Not only are people smoking hemp, it’s becoming one of the fastest growing trends on the cannabis scene. And law enforcement can’t tell the difference between this stuff and marijuana.
One of the main arguments in favor of legalizing industrial hemp was that a person couldn’t get high on it even if they smoked a field of the stuff. The media has even suggested that if the general population decided to start raiding hemp crops across America in pursuit of a buzz, all they would get is a headache.
When Senate Majority Leader Mitch McConnell took it upon himself last year to legalize hemp in the United States, the idea was that the plant would only be used as processed fiber and wouldn’t be something the consumer would gravitate toward in plant form. They certainly wouldn’t smoke it, right?
Well, it turns out that not only are people smoking hemp, it is becoming one of the fastest growing trends on the cannabis scene.
Consumers are buying up hemp flower with rabid enthusiasm in states where it is legal and are using it for a few reasons. Firstly, the herb, which contains only 0.3% THC and does not get the user high, is being purchased as a way to cut high-THC strains to make them less potent, one report shows.
Some of these people, however, perhaps looking for fast-acting relief from conditions like anxiety and insomnia, are also buying up hemp buds rather than edibles, tinctures, oils and potentially dangerous vapes. There are even those hemp/CBD customers who are merely smoking this non-intoxicating flower for the enjoyment of hitting a joint when marijuana isn’t an option.
It’s just one of the reasons that cannabis industry experts predict that smokable hemp could swell into a mighty beast.
“Smokable hemp is a very small part of the hemp and CBD marketplace, but it seems to be the one that’s growing most rapidly,” Jonathan Miller, general counsel for U.S. Hemp Roundtable, told New England Public Radio.
Although CBD gained notoriety for being an oil that could help children with epilepsy have fewer seizures, the cannabinoid, which is derived from both hemp and marijuana, has since become a household name in America for its purported therapeutic benefits. The trendy cannabinoid received a boost last year when President Trump signed an extensive Farm Bill that legalized industrial hemp production at the federal level for the first time since 1937. Now, there are tens of thousands of acres of hemp plants growing across the country and more CBD products are showing up than ever before.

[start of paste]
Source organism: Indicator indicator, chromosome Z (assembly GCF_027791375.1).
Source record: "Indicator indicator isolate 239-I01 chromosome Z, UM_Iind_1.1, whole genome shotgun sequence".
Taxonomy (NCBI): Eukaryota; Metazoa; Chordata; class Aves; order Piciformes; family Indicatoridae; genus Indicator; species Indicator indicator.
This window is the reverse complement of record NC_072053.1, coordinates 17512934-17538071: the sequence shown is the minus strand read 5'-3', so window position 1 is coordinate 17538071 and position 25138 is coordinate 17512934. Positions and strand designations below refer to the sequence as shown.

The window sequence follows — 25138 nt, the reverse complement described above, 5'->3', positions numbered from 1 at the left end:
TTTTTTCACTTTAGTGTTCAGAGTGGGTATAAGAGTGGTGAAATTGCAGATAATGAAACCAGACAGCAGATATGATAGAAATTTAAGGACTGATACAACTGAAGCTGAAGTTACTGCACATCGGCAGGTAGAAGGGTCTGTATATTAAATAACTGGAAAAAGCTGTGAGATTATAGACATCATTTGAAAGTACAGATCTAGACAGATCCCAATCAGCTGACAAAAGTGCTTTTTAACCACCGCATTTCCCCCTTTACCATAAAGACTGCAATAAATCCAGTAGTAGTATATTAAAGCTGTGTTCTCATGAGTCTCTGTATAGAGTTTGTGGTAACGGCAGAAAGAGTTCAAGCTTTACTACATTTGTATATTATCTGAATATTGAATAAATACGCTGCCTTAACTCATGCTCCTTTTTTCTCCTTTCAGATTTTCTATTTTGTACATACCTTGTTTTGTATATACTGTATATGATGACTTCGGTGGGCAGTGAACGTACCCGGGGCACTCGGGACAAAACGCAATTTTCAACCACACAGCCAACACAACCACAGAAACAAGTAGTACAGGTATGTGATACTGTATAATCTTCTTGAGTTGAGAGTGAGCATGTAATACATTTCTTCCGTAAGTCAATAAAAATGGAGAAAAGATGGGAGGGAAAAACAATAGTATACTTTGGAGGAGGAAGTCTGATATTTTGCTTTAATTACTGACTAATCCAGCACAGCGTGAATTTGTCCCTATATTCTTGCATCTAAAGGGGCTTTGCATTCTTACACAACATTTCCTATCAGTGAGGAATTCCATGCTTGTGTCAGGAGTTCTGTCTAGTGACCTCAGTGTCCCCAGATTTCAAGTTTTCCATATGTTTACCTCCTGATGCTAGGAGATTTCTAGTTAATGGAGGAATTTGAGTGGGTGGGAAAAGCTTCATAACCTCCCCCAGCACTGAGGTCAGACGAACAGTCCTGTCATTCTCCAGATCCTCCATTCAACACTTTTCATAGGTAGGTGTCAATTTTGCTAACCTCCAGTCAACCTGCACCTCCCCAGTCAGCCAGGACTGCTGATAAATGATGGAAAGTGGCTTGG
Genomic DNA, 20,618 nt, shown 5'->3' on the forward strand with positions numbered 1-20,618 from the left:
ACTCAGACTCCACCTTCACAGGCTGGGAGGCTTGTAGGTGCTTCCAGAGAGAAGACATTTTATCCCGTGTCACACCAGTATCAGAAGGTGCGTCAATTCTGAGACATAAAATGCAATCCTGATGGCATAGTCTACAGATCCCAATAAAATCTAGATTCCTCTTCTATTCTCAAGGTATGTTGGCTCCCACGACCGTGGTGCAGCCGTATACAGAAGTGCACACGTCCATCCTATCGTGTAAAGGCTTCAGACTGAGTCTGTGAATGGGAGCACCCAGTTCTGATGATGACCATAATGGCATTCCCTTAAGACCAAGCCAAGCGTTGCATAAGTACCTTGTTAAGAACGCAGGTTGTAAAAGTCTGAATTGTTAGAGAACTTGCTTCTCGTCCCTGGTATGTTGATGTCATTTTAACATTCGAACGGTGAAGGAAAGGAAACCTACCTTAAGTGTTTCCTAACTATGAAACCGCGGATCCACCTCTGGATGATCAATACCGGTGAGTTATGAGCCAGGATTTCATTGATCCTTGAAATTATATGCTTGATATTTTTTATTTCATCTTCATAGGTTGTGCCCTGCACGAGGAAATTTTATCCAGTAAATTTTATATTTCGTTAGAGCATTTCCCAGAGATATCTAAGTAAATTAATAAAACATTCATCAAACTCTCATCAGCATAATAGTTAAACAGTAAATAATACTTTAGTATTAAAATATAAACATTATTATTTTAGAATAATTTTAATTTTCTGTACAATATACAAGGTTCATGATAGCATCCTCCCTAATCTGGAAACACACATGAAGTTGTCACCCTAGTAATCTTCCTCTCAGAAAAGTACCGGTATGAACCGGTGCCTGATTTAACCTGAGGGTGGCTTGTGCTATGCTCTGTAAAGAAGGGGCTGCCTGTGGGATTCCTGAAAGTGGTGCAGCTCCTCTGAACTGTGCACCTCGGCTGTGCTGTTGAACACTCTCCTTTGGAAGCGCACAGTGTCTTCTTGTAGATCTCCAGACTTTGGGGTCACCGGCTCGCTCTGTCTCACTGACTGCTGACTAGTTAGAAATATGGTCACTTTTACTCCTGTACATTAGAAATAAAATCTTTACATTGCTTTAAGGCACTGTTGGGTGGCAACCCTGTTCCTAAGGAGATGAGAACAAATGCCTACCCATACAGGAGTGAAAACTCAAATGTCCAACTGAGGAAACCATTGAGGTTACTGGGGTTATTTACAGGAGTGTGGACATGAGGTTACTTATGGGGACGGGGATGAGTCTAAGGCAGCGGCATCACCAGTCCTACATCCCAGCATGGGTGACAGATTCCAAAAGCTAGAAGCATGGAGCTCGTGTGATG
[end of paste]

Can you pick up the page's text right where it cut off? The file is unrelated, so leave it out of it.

The only problem is the hemp plant looks a heck of a lot like marijuana (they are both a cannabis sativa classification). The similarities between the two have caused confusion among law enforcement. They simply cannot tell the difference — not with their eyes and not through technology.
This is causing trouble for hemp smokers, especially in those states where marijuana is not legal.
Since CBD flower looks like marijuana, it smells like it, and even tests positive for THC, anyone living in states where weed remains illegal runs the risk of police harassment in they are caught with it. Never mind that the leafy substance is only hemp and has virtually no THC content whatsoever, possession of this flower is still getting unsuspecting consumers arrested and charged with a crime.
“There is a product being sold…that could very well jam up an unknowing citizen if they were using their product and possibly cause them to be arrested,” Jeff Rasche, police chief for the Greenfield Police Department, told the Indianapolis Star.
Even in states where marijuana is legal, hemp smokers could find themselves in trouble with the law if they choose to smoke it in public. Although the cops cannot technically stop anyone from smoking hemp flower outdoors, because it looks, smells and shows up as marijuana during a drug test, people could find themselves in a position of getting a ticket for public consumption.
“Generally, if an officer has probable cause to believe someone is publicly consuming marijuana, he or she could ticket that individual on those grounds,” the Denver City Attorney’s Office told Westword. “At this point, there isn’t a field test that could be deployed to determine, on the fly, whether or not the substance is hemp or marijuana. Officers and prosecutors have to enforce public consumption of marijuana laws nonetheless — they can’t pick and choose.”
Interestingly, according to a recent article from Forbes, the confusion between hemp and marijuana is just one unforeseen development that could force the U.S. government to legalize marijuana nationwide.